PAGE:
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The Benefits of Storytelling

The Story is To Be Continued

 

Stories Start When We Are Young

Stories enable us to understand each other. They provide context for our lives. And they help us make sense of the world around us.

When we are young, our parents tell us stories when they want to entertain us or teach us something new. Nowadays, most children grow up hearing their own stories over and over again from their parents and grandparents, at bedtime or on weekends while they watch TV.

In some cultures, such as those of Africa and Asia, stories are considered sacred. Stories are passed from generation to generation by word of mouth. Stories are also important in many indigenous American tribes. For fact checking, I have heard that some Native Americans believe that if you do not hear the same story three times in a row, then it is not true. So if you have only heard the same story once, it may not be true either!

Storytelling is an essential part of religious rituals. In some religions, such as Judaism and Christianity, stories are used to teach spiritual lessons. Stories can also serve as metaphors for the greater meaning of life. 

For example, one of the most famous stories in all of literature is “The Odyssey.” It tells how Odysseus sailed his boat across the sea to escape capture by the Cyclops Polyphemos. He was then captured by many six-headed monsters, the Sirens, who tried to hypnotize him with their beautiful singing. After escaping the Sirens, he ended up on an island full of beautiful women who hung around a fountain all day and turned into winged vampires every night who tried to bite his head off. Eventually, he got lost at sea for ten years before reaching his home island of Ithaca. 

But in modern times, “The Odyssey” has taken on a second meaning. It can also mean any long and confusing struggle back home.

The stories we tell ourselves are just one of the many ways we structure and make sense of our lives. We do not just live from day to day in a disjointed, chaotic existence. We do not just suffer each day in an endless stream of work and bills and chores with no reward or meaning at the end of it all. 

We give structure to our lives by creating narratives. These narratives do not have to be based on facts. They do not have to be real. Nor do they have to be true. In fact, the more blatant they are, the more likely they are to be believed!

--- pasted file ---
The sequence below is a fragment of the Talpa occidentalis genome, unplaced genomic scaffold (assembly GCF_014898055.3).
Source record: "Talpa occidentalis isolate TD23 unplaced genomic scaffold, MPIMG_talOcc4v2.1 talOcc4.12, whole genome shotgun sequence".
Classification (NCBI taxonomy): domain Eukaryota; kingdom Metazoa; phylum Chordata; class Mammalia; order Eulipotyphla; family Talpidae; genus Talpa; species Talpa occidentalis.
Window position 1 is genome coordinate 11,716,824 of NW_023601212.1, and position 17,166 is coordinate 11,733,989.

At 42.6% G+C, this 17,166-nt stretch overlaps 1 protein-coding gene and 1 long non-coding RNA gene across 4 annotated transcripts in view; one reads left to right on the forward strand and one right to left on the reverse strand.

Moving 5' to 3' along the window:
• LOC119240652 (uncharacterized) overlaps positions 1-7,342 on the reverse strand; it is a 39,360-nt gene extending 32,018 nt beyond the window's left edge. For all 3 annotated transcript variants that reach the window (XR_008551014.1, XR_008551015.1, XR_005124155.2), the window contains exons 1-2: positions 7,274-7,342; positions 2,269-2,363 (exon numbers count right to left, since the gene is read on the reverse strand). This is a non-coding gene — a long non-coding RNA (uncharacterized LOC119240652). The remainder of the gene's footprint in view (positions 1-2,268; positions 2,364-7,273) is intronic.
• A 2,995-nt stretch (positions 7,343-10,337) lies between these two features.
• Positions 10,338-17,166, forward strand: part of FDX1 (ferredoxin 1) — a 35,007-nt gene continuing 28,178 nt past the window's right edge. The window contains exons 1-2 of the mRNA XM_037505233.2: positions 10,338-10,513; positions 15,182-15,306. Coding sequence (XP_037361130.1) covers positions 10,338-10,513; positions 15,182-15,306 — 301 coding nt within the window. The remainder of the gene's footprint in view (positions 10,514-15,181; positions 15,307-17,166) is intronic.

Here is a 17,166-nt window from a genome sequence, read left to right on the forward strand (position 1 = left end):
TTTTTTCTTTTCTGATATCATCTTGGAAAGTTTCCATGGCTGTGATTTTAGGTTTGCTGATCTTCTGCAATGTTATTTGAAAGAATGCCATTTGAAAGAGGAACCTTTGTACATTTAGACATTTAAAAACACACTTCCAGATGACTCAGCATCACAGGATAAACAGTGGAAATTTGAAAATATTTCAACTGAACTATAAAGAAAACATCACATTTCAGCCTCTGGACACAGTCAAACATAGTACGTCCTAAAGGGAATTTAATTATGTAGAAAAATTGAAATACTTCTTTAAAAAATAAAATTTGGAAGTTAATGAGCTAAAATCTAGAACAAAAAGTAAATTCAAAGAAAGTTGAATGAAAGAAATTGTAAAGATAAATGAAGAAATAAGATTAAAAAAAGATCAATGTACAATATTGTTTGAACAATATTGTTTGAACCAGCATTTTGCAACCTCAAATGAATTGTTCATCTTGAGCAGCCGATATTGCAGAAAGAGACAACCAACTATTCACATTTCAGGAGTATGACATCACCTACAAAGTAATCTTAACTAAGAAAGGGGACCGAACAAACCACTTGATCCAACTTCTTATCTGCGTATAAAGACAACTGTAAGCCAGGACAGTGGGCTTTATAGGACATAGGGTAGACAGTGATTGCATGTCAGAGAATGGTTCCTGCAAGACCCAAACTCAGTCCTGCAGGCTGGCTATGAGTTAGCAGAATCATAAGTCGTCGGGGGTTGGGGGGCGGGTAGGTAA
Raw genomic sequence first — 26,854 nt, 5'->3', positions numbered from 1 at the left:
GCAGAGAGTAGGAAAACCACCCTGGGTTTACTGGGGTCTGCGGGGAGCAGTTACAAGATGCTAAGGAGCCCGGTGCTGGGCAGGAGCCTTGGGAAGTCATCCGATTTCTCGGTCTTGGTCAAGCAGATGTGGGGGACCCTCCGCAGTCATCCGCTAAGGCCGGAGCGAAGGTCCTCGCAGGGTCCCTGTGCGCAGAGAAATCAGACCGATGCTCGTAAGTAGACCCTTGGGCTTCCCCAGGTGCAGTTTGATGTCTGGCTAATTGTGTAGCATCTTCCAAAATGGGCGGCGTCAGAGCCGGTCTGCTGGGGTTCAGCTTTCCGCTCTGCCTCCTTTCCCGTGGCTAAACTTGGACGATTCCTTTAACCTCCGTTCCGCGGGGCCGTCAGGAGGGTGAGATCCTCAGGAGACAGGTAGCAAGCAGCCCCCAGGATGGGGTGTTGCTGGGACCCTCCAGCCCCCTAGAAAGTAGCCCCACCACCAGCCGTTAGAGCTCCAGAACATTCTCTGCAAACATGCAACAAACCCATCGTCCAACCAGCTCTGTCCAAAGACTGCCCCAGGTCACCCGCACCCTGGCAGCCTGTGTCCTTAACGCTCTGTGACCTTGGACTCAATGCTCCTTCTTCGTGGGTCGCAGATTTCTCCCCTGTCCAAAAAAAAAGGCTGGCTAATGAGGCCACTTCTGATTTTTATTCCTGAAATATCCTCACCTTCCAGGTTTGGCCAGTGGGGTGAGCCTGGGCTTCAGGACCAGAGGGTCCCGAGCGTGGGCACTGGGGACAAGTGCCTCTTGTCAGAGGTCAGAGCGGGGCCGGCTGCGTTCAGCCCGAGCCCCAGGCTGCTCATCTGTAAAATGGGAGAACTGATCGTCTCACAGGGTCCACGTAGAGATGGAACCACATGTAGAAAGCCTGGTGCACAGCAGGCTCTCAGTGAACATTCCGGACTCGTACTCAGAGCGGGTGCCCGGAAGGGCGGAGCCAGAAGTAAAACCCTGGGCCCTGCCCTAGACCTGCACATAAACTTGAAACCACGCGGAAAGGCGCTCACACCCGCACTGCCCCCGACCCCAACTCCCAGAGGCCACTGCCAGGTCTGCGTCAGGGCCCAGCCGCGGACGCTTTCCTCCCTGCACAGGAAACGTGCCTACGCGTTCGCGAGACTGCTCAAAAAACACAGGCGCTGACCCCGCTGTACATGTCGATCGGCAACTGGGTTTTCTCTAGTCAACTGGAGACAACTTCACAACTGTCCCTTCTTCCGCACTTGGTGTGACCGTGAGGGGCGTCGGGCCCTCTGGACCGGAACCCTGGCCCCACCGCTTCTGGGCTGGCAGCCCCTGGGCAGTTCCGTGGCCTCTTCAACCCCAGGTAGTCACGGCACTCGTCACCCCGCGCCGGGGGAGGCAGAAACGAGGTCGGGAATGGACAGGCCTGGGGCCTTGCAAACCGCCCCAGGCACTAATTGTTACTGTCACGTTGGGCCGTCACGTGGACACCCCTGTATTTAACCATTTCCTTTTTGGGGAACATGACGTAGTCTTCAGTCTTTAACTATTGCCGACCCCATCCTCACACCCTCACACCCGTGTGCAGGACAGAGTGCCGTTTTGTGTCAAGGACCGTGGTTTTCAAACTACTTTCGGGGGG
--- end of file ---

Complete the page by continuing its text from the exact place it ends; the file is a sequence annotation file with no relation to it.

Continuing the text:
But whether they are true or not does not matter. What matters is that they give our lives meaning and purpose. They shape our thoughts. They guide our actions. We all have a narrative that we use, either consciously or unconsciously, to understand and make sense of the world around us. And that narrative can be very empowering or very destructive. 

The narrative we are exposed to as children can particularly impact our lives in many ways. The process of narratives shaping one’s life begins in the cradle!

Why Storytelling Is So Powerful

We human beings are sense-making creatures. That is, we have a fundamental need to understand the world and our place in it. We try to answer three main questions about our lives: Who am I? What is this world in which I live? And where am I going? 

These questions manifest themselves in many ways: How am I supposed to behave? What does it mean to be human? What happens when we die? Who has the right to rule over me? And so on. The need for answers to these questions is part of what drives us as human beings. 

Even if we disagree about the answers, the fact that we ask the questions at all brings us together. We all share in asking the questions. Often our attempts to answer these questions are stories, “This is who I am,” “This is where I come from,” or “This is where I am going.” And how we tell our lives to ourselves and others, and the meaning we attach to those narratives, reveals much about who we are at our core. 

When you tell a story, you are telling us, your audience, your own personal story – how you understand your place in this world, how you became the person you are today, and where you are going in the future. This is something we all do all the time. We may not do it consciously or formally, but we are always telling ourselves and others stories about ourselves- narratives. And whether those narratives are true or false does not really matter. It’s the meaning we ascribe to them that matters. The narrative you choose to believe about yourself, your past, your present, and your future matters because you choose to believe it.

And that is the power of narrative.

Why It Is Important to Tell Your Story

The world is made up of people, and people are surrounded by stories. We are born, we live, we love, we hate, we fight, we lose, we win, we tell stories. Some of these stories belong to us, and some of them do not.